N2 - Objective: It has been suggested that randomised controlled trials (RCTs) of health behaviour change (HBC) interventions are less rigorously designed than - for example- drug trials. This study presents an approach to clarifying whether this is due to poor trial design, incomplete trial reporting and/or the inappropriateness of commonly applied risk of bias assessment criteria.Design: First, a framework of key sources of bias and common strategies for reducing bias risk is developed based on a literature review. Second, we describe the design of a multi-site RCT evaluating the cost-effectiveness of an HIV-treatment adherence intervention (case study). The choices made by the multidisciplinary team trying to minimise the risk of bias are compared against the risk of bias framework.Main outcome measures: Implementation of common strategies for reducing the risk of bias in the case study; alternative or additional strategies applied; a justification for each deviation from the risk of bias framework.Results: Most of the common strategies for reducing the risk of bias could be implemented. Alternative strategies were developed for minimising the risk of performance bias and contamination. Several additional, domain-specific risk of bias strategies were implemented.Conclusions: The literature provides useful guidance for reducing the risk of bias in HBC trials. Yet, the case study suggests that HBC trial designers may face specific challenges that require alternative/additional measures for reducing the risk of bias. Using the risk of bias justification table (RATIONALE) could lead to better-designed HBC trials, more comprehensive trial reports and the data necessary for evaluating the appropriateness of commonly applied risk of bias assessment criteria to HBC trials.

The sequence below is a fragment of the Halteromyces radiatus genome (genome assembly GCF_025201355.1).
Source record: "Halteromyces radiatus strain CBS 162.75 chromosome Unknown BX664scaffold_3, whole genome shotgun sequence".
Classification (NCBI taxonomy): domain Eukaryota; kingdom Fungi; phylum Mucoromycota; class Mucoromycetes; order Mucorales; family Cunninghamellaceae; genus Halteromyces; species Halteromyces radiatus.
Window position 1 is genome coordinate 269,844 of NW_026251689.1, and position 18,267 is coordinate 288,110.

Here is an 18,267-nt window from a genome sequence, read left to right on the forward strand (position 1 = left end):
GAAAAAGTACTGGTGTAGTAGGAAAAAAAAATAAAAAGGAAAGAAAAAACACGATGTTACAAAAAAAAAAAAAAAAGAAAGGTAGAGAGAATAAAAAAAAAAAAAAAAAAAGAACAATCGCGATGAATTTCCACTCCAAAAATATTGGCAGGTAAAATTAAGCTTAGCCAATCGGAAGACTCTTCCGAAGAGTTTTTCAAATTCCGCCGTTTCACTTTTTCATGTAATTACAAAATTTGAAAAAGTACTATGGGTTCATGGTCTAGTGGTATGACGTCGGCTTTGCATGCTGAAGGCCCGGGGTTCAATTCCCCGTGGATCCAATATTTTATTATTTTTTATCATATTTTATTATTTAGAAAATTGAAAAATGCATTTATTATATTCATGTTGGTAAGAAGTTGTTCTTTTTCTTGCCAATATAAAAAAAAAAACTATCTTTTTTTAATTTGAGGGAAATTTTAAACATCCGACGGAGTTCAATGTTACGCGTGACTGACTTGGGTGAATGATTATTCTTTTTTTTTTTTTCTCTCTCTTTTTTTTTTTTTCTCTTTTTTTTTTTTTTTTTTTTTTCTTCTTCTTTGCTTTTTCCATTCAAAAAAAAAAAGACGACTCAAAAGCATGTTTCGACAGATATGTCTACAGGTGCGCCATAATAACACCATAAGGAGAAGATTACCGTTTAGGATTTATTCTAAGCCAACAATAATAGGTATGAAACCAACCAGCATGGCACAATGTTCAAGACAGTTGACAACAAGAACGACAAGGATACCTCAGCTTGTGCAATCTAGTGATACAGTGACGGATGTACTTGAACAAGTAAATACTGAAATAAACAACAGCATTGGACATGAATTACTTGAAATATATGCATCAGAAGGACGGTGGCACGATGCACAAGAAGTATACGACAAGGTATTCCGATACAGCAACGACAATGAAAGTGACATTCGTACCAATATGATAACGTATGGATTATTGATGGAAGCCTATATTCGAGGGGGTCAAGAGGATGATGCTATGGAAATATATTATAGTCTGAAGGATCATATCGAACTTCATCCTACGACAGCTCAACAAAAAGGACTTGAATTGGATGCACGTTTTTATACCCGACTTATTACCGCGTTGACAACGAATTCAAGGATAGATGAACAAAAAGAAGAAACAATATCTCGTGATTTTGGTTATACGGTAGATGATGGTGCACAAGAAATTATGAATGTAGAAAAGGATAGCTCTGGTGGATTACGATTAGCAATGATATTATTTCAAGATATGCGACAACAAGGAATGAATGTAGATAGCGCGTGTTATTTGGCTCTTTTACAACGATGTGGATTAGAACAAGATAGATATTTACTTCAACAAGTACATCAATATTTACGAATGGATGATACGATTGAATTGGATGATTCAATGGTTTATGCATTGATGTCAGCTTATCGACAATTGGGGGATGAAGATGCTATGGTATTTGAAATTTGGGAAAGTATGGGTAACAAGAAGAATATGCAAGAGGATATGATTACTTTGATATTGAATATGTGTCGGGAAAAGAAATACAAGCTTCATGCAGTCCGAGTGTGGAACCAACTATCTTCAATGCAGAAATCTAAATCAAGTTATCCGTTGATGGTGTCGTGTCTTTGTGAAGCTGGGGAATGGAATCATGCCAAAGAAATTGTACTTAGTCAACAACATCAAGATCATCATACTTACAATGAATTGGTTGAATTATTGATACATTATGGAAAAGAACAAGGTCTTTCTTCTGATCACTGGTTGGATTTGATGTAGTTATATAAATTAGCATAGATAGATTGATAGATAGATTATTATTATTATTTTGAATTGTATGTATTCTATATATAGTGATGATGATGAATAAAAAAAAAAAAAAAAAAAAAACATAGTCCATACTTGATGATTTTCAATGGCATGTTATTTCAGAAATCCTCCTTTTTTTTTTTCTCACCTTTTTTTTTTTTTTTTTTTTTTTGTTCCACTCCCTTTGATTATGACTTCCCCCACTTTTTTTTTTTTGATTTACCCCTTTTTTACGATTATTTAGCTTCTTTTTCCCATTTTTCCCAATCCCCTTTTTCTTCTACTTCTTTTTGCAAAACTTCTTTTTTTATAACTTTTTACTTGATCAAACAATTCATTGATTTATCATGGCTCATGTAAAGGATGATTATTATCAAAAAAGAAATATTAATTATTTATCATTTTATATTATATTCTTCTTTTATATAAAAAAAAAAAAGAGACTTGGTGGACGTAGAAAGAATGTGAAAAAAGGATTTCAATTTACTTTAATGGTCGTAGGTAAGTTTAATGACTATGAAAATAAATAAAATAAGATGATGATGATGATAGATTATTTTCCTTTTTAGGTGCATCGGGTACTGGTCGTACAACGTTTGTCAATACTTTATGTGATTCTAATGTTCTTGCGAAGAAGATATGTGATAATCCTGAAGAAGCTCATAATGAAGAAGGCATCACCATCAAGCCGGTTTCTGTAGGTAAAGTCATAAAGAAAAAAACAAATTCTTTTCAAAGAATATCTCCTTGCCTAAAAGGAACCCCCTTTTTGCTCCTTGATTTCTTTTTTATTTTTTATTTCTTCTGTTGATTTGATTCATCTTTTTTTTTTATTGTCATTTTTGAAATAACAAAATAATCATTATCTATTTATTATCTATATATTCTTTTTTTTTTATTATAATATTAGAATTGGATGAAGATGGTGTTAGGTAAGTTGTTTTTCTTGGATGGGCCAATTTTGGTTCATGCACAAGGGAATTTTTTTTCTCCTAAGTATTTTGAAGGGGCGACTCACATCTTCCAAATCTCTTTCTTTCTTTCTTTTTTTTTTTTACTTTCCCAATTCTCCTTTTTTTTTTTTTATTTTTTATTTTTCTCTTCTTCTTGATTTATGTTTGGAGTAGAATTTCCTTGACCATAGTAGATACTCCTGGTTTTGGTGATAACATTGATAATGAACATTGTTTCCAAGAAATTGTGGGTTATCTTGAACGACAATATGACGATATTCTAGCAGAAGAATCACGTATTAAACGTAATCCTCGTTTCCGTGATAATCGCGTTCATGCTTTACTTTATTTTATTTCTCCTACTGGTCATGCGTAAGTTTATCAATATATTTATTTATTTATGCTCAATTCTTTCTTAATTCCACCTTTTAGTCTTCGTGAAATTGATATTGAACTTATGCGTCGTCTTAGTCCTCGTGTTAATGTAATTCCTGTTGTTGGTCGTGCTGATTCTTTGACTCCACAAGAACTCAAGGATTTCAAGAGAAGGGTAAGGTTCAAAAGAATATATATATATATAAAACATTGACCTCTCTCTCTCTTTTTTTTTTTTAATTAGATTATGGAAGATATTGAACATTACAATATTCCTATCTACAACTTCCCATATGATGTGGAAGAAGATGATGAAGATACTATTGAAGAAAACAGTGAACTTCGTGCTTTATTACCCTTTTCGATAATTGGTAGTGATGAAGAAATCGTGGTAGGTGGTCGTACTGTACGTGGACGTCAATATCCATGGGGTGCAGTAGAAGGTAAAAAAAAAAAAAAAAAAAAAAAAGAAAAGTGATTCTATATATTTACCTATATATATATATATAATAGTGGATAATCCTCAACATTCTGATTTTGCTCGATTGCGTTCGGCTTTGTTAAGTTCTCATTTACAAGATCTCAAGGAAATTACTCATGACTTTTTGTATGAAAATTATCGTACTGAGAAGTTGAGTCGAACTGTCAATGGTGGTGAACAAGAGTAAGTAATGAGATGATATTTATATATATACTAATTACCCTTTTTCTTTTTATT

AB - Objective: It has been suggested that randomised controlled trials (RCTs) of health behaviour change (HBC) interventions are less rigorously designed than - for example- drug trials. This study presents an approach to clarifying whether this is due to poor trial design, incomplete trial reporting and/or the inappropriateness of commonly applied risk of bias assessment criteria.Design: First, a framework of key sources of bias and common strategies for reducing bias risk is developed based on a literature review. Second, we describe the design of a multi-site RCT evaluating the cost-effectiveness of an HIV-treatment adherence intervention (case study). The choices made by the multidisciplinary team trying to minimise the risk of bias are compared against the risk of bias framework.Main outcome measures: Implementation of common strategies for reducing the risk of bias in the case study; alternative or additional strategies applied; a justification for each deviation from the risk of bias framework.Results: Most of the common strategies for reducing the risk of bias could be implemented. Alternative strategies were developed for minimising the risk of performance bias and contamination. Several additional, domain-specific risk of bias strategies were implemented.Conclusions: The literature provides useful guidance for reducing the risk of bias in HBC trials. Yet, the case study suggests that HBC trial designers may face specific challenges that require alternative/additional measures for reducing the risk of bias. Using the risk of bias justification table (RATIONALE) could lead to better-designed HBC trials, more comprehensive trial reports and the data necessary for evaluating the appropriateness of commonly applied risk of bias assessment criteria to HBC trials.

KW - methodology

KW - randomised controlled trial

KW - risk of bias

KW - intervention

KW - Cochrane

KW - behaviour change

KW - randomized-controlled-trials

KW - active antiretroviral therapy

KW - clinical-trials

KW - HIV-1-infected patients

KW - interventions

KW - adherence

KW - outcomes

KW - care

KW - contamination

KW - medication

UR - http://www.scopus.com/inward/record.url?scp=84918534901&partnerID=8YFLogxK

U2 - 10.1080/08870446.2014.953531

DO - 10.1080/08870446.2014.953531

M3 - Article

VL - 30

SP - 8

EP - 34

JO - Psychology & Health

JF - Psychology & Health

SN - 0887-0446

IS - 1

ER -